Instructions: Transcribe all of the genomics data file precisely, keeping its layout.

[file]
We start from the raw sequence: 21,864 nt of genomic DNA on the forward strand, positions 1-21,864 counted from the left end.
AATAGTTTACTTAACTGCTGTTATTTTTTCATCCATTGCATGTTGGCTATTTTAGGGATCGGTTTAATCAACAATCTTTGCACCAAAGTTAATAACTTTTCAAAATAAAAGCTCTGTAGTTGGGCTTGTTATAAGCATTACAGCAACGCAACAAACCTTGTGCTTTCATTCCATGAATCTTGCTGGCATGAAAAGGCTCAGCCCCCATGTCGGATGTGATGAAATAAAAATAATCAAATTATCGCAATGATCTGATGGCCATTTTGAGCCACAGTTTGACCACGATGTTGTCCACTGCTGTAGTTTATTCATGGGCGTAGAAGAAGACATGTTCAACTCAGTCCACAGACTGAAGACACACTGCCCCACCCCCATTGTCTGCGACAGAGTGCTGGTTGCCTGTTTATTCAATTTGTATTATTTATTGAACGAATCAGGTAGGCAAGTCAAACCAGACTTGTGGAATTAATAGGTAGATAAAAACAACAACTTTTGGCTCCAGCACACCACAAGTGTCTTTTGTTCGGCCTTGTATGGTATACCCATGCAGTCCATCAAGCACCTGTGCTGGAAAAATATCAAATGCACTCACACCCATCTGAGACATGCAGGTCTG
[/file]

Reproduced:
We start from the raw sequence: 21,864 nt of genomic DNA on the forward strand, positions 1-21,864 counted from the left end.
AATAGTTTACTTAACTGCTGTTATTTTTTCATCCATTGCATGTTGGCTATTTTAGGGATCGGTTTAATCAACAATCTTTGCACCAAAGTTAATAACTTTTCAAAATAAAAGCTCTGTAGTTGGGCTTGTTATAAGCATTACAGCAACGCAACAAACCTTGTGCTTTCATTCCATGAATCTTGCTGGCATGAAAAGGCTCAGCCCCCATGTCGGATGTGATGAAATAAAAATAATCAAATTATCGCAATGATCTGATGGCCATTTTGAGCCACAGTTTGACCACGATGTTGTCCACTGCTGTAGTTTATTCATGGGCGTAGAAGAAGACATGTTCAACTCAGTCCACAGACTGAAGACACACTGCCCCACCCCCATTGTCTGCGACAGAGTGCTGGTTGCCTGTTTATTCAATTTGTATTATTTATTGAACGAATCAGGTAGGCAAGTCAAACCAGACTTGTGGAATTAATAGGTAGATAAAAACAACAACTTTTGGCTCCAGCACACCACAAGTGTCTTTTGTTCGGCCTTGTATGGTATACCCATGCAGTCCATCAAGCACCTGTGCTGGAAAAATATCAAATGCACTCACACCCATCTGAGACATGCAGGTCTG